Having been forced to take annual leave, the idea of returning to the intense pressure of working in a care home during the pandemic without much annual leave left for the rest of the year was overwhelming.

Laura has now returned to work but now feels she “can’t trust” her employer anymore and has decided to leave her job even though she “loves the residents”. She hopes to continue working in care but is upset by the experience she has had.

Laura says she “felt angry” when she realised that HC-One could have paid her full normal sick pay throughout the pandemic without incurring any cost if they had simply applied ‘The Salford Offer’. “It just feels wrong that I have gone through so much trouble to get sick pay over the last few months when HC-One wouldn’t have had to pay a penny to give us all full sick pay while we were off.”

Angela (name changed to protect identity) is a care worker for Comfort Call in Salford. Angela’s daughter has been diagnosed with breast cancer and has therefore been categorised as “extremely vulnerable” within the Government’s coronavirus guidance.

Angela has not worked since April as she felt could not take the risk of bringing COVID-19 into her home and putting her daughter’s health in serious jeopardy. Angela has provided evidence of her daughter’s health condition to Comfort Call but has only received SSP from her employer. She has lost out on thousands of pounds and has struggled to make ends meet.

Several of the care companies that are not implementing the offer are some of the largest care providers in the country, with HC-One, Comfort Call and Anchor Hanover all dragging their feet. Salford City UNISON have launched a petition which is addressed to all care companies refusing pay full sick pay in the city.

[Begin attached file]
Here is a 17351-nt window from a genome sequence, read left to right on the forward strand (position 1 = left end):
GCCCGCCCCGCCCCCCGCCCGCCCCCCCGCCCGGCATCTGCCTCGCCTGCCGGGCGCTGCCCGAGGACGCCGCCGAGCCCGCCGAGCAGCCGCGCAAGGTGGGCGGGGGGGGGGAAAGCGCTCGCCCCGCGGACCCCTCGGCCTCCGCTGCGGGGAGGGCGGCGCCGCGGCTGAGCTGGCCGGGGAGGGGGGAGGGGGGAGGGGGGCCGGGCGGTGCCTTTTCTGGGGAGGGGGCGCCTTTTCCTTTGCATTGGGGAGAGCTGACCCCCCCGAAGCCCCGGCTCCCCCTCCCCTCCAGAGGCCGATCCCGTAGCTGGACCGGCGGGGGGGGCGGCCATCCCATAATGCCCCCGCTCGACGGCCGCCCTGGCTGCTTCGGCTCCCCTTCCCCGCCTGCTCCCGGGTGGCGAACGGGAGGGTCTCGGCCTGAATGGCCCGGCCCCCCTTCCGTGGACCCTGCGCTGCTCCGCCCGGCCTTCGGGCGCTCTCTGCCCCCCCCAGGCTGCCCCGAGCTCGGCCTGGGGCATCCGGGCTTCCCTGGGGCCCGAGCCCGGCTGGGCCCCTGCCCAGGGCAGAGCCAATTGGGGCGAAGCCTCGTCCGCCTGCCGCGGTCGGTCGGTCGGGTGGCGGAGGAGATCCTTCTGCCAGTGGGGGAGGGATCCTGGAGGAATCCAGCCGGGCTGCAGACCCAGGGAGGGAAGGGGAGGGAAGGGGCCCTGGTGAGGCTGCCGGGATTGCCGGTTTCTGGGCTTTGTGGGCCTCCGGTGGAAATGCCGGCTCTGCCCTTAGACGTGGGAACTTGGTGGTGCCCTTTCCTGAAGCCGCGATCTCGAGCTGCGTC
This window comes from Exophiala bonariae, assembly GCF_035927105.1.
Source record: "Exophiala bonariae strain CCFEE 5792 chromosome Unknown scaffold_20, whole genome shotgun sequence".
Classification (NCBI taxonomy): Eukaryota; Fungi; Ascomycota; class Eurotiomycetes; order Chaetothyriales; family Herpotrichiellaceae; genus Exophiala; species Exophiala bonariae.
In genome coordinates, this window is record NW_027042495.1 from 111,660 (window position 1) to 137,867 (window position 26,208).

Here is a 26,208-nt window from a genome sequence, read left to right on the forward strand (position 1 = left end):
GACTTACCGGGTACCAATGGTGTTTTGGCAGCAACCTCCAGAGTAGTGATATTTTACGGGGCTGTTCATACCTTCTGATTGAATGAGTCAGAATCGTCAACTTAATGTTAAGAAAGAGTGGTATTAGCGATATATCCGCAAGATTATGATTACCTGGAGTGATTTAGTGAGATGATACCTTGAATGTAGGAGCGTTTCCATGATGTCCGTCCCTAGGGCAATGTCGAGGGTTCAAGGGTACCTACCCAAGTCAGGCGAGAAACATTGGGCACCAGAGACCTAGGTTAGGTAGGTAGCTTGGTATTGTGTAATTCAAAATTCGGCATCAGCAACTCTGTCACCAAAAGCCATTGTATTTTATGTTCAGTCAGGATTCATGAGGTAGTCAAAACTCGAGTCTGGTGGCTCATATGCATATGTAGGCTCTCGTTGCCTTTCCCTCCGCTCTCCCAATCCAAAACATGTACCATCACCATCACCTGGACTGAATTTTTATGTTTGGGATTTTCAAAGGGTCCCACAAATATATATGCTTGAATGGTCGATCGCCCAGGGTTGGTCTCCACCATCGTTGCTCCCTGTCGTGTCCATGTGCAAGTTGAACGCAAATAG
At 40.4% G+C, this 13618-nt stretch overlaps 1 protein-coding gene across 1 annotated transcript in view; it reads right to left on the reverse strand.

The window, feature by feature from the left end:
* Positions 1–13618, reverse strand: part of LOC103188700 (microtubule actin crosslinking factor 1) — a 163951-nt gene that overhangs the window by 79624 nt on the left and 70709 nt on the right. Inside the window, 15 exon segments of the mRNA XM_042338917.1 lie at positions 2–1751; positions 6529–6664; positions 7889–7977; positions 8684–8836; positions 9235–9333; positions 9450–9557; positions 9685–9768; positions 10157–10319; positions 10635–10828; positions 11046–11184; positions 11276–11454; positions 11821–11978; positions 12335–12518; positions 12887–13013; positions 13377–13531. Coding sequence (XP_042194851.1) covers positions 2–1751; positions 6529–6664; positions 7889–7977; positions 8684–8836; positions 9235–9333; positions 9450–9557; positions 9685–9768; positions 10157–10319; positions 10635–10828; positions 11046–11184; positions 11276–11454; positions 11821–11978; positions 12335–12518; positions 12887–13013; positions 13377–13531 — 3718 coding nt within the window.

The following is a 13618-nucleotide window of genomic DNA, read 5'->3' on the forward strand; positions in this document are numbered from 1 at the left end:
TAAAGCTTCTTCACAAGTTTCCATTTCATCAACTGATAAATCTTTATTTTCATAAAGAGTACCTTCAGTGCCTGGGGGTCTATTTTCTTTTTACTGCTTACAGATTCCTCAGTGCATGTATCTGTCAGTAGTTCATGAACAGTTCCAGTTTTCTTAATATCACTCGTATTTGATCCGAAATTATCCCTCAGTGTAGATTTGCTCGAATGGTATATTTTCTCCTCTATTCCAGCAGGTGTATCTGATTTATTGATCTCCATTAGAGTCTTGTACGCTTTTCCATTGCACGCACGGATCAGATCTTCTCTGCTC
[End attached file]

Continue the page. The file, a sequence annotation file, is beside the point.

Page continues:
Salford City UNISON branch secretary Steve North said: “Care workers throughout our city were delighted when their determined campaigning resulted in the comprehensive package of support being introduced as ‘The Salford Offer’. No more would they have to choose between health and hardship, between protecting their service users and providing for their families.

“And yet despite the fact that it would cost them nothing to protect their own employees, many of the largest care providers in Salford have simply refused to implement the offer. This is not just an insult to the care workers who have put their own lives at risk during this pandemic; it also puts every resident of Salford at risk by potentially increasing the rate of coronavirus transmission in our city.

“This is an example of a local authority and the NHS trying to do all they can to protect care workers and service users and yet the biggest obstacle to this is the care companies themselves. If care companies refuse to adhere to the standards set by those who pay for them, I would strongly recommend that our political representatives bring our care services back in-house, for the benefit of local people rather than care company directors.”